Summit sheriff, chief judge push for pretrial services to prevent additional offenses | SummitDaily.com
YOUR AD HERE »

Summit sheriff, chief judge push for pretrial services to prevent additional offenses

Program would provide liaisons and funding to ensure alleged offenders can meet bond conditions

A holding cell is pictured May 31, 2017, at the Summit County jail in Breckenridge. Fifth Judicial District Chief Judge Mark Thompson and Summit County Sheriff Jaime FitzSimons are hoping to set up a new pretrial services program in Summit County.
Photo by Hugh Carey / Summit Daily archives

Local officials are pushing for the implementation of new pretrial services in the community, meant to provide supervision for individuals released on bond, combat financial inequities in the court system and better ensure those accused of crimes appear for their hearings.

Fifth Judicial District Chief Judge Mark Thompson provided an overview of the proposed program during a work session with the Summit Board of County Commissioners on Tuesday, June 22. Thompson said there are currently no pretrial services anywhere within the district — which includes Summit, Eagle, Clear Creek and Lake counties — but he hopes to have a program up and running within Summit County by the start of next year. After that, the services could begin to expand into the rest of the district.

Summit County courts handle about 3,000 criminal cases per year, according to Thompson, most of which are lower-level traffic and misdemeanor offenses. The district court handles about 250 felony cases per year. In about 1,500 cases a year, Thompson said local judges set bonds, essentially a condition of release meant to ensure a defendant returns to court.



All defendants in Colorado have a statutory right to post bond, except in Class 1 felony cases like murder and kidnapping. There are a few types of conditions judges can place on an alleged offender’s pretrial release, including cash or surety monetary bonds. Bonds frequently include non-monetary conditions, as well, such as drug and alcohol monitoring, curfews, regular check-ins with the court and more.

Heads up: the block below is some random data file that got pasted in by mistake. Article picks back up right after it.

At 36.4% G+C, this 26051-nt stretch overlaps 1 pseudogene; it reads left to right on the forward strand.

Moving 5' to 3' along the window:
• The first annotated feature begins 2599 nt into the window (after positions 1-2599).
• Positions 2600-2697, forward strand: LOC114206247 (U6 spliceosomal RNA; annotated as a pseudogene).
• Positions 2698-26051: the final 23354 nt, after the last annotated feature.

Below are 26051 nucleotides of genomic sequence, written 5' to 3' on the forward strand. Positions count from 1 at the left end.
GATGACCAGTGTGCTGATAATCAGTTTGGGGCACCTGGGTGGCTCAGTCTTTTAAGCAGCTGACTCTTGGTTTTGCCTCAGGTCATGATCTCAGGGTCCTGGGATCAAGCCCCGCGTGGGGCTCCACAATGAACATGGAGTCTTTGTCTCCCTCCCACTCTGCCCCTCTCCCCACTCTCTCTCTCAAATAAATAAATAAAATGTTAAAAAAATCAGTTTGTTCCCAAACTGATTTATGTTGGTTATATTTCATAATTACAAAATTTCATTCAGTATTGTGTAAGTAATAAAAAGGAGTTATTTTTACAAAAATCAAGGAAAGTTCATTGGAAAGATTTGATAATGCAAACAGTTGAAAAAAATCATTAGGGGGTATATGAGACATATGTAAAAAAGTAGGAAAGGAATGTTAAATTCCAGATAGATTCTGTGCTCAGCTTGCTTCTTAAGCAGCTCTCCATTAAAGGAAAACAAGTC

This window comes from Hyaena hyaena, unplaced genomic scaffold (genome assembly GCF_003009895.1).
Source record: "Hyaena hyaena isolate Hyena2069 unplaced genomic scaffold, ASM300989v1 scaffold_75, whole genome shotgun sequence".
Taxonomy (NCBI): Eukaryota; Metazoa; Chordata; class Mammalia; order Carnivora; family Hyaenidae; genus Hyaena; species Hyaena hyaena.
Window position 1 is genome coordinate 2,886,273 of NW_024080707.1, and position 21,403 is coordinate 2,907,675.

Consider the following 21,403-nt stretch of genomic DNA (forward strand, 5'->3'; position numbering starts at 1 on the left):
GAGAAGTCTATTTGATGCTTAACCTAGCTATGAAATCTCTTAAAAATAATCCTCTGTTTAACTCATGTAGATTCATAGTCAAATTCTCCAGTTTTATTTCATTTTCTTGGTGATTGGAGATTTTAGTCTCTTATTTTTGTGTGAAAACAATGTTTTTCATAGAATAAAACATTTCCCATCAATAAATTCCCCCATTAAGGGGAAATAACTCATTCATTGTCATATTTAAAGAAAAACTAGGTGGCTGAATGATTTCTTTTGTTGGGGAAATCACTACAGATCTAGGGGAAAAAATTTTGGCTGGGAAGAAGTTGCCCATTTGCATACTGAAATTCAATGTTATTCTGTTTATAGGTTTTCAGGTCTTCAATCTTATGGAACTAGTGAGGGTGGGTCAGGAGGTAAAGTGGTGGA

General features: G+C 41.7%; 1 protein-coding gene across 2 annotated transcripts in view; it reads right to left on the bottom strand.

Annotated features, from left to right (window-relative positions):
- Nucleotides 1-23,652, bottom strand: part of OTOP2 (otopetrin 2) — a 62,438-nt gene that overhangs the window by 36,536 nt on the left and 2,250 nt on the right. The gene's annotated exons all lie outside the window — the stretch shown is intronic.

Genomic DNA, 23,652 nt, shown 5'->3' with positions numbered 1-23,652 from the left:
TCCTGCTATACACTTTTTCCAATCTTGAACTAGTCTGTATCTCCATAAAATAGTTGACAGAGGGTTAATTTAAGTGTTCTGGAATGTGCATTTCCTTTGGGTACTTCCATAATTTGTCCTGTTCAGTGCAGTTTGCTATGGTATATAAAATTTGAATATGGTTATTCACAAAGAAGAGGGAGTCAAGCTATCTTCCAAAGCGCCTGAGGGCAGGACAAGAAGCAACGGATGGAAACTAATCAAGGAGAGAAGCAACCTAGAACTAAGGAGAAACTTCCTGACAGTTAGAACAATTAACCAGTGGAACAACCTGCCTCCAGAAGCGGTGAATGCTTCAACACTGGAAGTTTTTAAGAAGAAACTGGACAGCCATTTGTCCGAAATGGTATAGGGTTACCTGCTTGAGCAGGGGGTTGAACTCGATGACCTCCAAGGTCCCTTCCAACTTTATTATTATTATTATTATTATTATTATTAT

Cracks in the system

Thompson said the current system has significant problems, both with efficacy and equity.



“Empirical studies are pretty clear that monetary bond is essentially entirely ineffective at reducing risk and compelling appearance,” Thompson said. “It is completely an artifice at this point that we use to keep people in jail because we’re afraid of them. … It certainly favors wealthy folks, which is the other big problem. Money bonds really tend to disproportionately affect people of color, people of reduced economic means. If you don’t have property, if you don’t have good connections to the community, if you don’t have money — you’re not going to get out.”

Non-monetary bonds come with their own issues, especially in a place like Summit County. Currently, defendants are responsible for paying the bill on any of their bond conditions. For example, while a routine drug screening might cost a defendant $5 in Denver, it can cost a Summit County resident between $25 and $30. That’s as much as $240 a month for those with twice-weekly testing.

For a defendant who can’t easily pay, it often means they’ll stop taking part in the testing, violate their bond conditions and find themselves back in court on another charge. It also might mean someone whose sobriety is necessary to ensure the safety of the community is no longer being tested.

The other major issue is there isn’t currently anyone monitoring bond compliance in the community, at least not closely. Thompson said the county’s probation office is the “clearing house” for some pretrial services, but those responsibilities are outside of the office’s statutory role and can even represent a conflict, as it forces community members who are presumed innocent to interact with an agency designed to supervise individuals who have been convicted of crimes.

As such, officials are hoping that by offering dedicated supervision and removing financial barriers, the local court system can improve for the individuals awaiting adjudication in their case and the community at large.

Chief Judge Mark Thompson wears a mask April 28, 2020, in the courtroom during a hearing at the Summit County Justice Center in Breckenridge.
Photo by Liz Copan / Summit Daily archives

Creating a more robust support system

The idea of the pretrial services program is to bring in a couple of new employees with the Summit County Sheriff’s Office who would serve as liaisons between the defendants, testing companies and other community resources. They would essentially help defendants set up their testing appointments, check in on them regularly to make sure they’re going to their screenings and know about upcoming hearings, and help to connect them with other community resources that could be beneficial, like mental health treatment.